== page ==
5. Gaining an Online Presence
Business to Customer
:Without a website
5.1 eMail Marketing
5.2 Merchant Services
5.3 Creating Mobile Applications
5.5 Selling on eBay
:Using Third Party Platforms
5.6 Marketing Platforms
5.7 Free Services
5.8 Social Media
:With a Website
5.9 Building a Website: Introduction
5.10 Building a Website: Technical
5.11 Mobile Web Pages
5.12 Professional Pages
5.13 Shopping Carts
5.14 Payment Systems
5.15 Site Hosting
5.19 Content Management Systems
5.20 Web Portals
:With a Website:
5.22 Selling Content
5.24 Distance Learning
5.25 Selling Advertising
5.26 Becoming an AdSense Publisher
5.27 Becoming an Affiliate
5.28 Selling Physical Goods
5.29 Corporate eCommerce
5.30 eCommerce Servers
5.31 Staying Safe
:Business to Business
5.32 Customer Relationship Management
5.33 Supply Chain Management
5.34 Digital Exchanges
5.36 Industrial Consortia
5.37 Private Industrial Networks
5.21 WikisWikis are are a particular form of content management system that allows web pages to be created and edited collaboratively by multiple authors using a simple markup language or WYSIWYG (what you see is what you get) text editor. Wikipedia, the free online wiki encyclopedia, is the best-known wiki, but wikis are everywhere as community websites, corporate intranets, government information sites, special interest forums and learning aids at schools and universities. Many are private, or part of larger corporate, government or educational systems. Most wikis are built with special software, which tends to be open source for the simpler systems. Like blogs and content management systems generally, the software usually allows levels of access, so that entries can be edited competently and kept free of rant and spam.
The first wiki was developed by Ward Cunningham in 1994 and called WikiWikiWeb after the Wiki Wiki Shuttle at Honolulu Airport. Wikis became very popular in the early 2000s, and have to some extent been overtaken by social media platforms and other content management systems, though well-established wikis continue to thrive.
Wikis are generally seen as:
1. Collaborative efforts inviting contributions under some code of conduct.
2. Being written first, often rapidly, and then culled, crafted and rewritten by contributors (with older page versions being stored, however).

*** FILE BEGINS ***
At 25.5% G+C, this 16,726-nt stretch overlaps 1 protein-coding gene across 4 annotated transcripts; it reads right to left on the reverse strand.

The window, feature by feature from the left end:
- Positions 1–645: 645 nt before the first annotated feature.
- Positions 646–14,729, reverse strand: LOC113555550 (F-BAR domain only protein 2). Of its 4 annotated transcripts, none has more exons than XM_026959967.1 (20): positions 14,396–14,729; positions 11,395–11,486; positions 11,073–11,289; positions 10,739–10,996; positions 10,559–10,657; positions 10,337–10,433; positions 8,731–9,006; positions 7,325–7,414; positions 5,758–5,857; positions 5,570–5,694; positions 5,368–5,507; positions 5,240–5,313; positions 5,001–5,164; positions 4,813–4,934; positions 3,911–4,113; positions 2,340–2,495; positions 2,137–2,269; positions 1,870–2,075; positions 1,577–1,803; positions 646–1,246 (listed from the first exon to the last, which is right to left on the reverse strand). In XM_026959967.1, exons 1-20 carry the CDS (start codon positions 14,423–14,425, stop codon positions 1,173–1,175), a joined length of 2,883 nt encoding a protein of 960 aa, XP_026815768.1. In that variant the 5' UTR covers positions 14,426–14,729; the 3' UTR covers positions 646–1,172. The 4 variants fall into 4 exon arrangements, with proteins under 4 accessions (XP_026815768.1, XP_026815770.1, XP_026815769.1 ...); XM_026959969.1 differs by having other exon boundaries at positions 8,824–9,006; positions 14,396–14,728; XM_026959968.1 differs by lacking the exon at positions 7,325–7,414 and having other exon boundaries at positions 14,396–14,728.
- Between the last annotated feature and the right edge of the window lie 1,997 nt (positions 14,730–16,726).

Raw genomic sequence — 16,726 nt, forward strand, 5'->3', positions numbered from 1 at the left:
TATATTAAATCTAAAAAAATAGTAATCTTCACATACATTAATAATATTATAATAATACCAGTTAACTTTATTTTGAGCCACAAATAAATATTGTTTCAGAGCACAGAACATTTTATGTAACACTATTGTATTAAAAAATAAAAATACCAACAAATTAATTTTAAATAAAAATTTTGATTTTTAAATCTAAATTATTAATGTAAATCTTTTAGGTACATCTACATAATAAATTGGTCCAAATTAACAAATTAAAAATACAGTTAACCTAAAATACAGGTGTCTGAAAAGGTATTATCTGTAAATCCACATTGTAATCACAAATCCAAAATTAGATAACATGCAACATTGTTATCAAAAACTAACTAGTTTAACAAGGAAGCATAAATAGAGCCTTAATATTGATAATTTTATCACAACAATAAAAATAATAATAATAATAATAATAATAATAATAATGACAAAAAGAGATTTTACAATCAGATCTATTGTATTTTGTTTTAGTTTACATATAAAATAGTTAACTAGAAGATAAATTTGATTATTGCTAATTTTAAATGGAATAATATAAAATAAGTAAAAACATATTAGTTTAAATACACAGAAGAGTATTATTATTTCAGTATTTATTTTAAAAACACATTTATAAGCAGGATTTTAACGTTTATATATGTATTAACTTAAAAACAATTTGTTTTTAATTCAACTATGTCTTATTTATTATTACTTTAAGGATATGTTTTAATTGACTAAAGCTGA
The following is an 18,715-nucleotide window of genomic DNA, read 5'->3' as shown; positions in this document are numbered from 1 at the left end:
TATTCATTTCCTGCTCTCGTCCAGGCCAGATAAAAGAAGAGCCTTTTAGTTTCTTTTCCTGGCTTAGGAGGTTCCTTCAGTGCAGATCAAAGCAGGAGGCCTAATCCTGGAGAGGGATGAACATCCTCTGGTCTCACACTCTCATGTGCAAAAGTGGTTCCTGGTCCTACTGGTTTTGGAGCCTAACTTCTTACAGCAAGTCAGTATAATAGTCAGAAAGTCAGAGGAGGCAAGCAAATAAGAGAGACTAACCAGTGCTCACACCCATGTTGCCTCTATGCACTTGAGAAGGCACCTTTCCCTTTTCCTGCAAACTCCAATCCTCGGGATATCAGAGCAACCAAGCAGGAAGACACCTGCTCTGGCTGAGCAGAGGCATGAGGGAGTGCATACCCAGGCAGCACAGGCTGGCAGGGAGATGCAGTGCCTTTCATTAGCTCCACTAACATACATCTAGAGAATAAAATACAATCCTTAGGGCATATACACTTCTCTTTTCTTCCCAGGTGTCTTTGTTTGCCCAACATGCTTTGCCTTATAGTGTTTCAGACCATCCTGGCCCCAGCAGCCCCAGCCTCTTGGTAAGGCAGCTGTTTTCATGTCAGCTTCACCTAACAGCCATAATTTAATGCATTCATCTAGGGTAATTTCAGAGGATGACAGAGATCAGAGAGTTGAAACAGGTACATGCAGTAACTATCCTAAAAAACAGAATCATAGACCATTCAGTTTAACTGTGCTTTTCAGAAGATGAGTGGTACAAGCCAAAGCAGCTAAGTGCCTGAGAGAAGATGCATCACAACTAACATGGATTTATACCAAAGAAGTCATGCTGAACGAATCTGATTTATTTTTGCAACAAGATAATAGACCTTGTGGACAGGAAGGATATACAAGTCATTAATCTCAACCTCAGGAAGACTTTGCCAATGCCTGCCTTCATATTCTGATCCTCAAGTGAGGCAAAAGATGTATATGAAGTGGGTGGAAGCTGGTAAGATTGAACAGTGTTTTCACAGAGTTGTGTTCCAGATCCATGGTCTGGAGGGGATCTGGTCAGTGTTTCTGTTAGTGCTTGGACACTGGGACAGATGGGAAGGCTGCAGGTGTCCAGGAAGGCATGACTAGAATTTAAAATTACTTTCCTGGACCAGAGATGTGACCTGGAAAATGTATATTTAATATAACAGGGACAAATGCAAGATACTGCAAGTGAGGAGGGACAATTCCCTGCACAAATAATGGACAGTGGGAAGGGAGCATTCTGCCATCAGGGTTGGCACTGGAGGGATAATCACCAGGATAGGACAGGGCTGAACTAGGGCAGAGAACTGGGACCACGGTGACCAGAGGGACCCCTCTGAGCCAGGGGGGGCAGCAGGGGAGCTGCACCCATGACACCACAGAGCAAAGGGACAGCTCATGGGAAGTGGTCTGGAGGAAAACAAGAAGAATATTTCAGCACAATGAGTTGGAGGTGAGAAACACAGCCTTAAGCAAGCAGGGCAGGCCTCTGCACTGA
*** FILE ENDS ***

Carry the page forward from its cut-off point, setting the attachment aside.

3. Employing no more than a web browser for the writing, editing and viewing.
4. Pages grouped about or developing naturally from some theme or common interest.
5. Pages being hyperlinked (sometimes to pages yet to be written, thus inviting contributions).
6. Pages in the course of being written, with editorial requests for clarity, information sources, etc.
7. Offering a title search, and sometimes a full text search.
Security and Legal Issues
Like blogs and bulletin boards, wikis can be defaced and need to be
a. monitored and
b. kept clean of viruses and spyware, and
c. have access rights defined: usually as reader, author, wiki administrator or web administrator.
Libel issues can be evaded with a sensible code of conduct, but multiple contributions makes copyright (should the material be later incorporated in commercial publications) a thorny issue. Most wikis therefore operate under an open content license or creative content license: material can be freely used if properly attributed and not materially altered.
Quality of Wikipedia
Many colleges deter students from using Wikipedia, but the online encyclopedia is often admirable place to start an essay or research topic. No academic paper would cite Wikipedia as a reference because the qualifications of compilers are not spelled out, and there are still too many inaccuracies. The better-written entries do have multiple citations, however, and these will often serve as references.
1. What features characterize a wiki?
2. Describe three different wikis and their use.
3. Outline the legal and security issues that affect wikis, and how they are sensibly dealt with.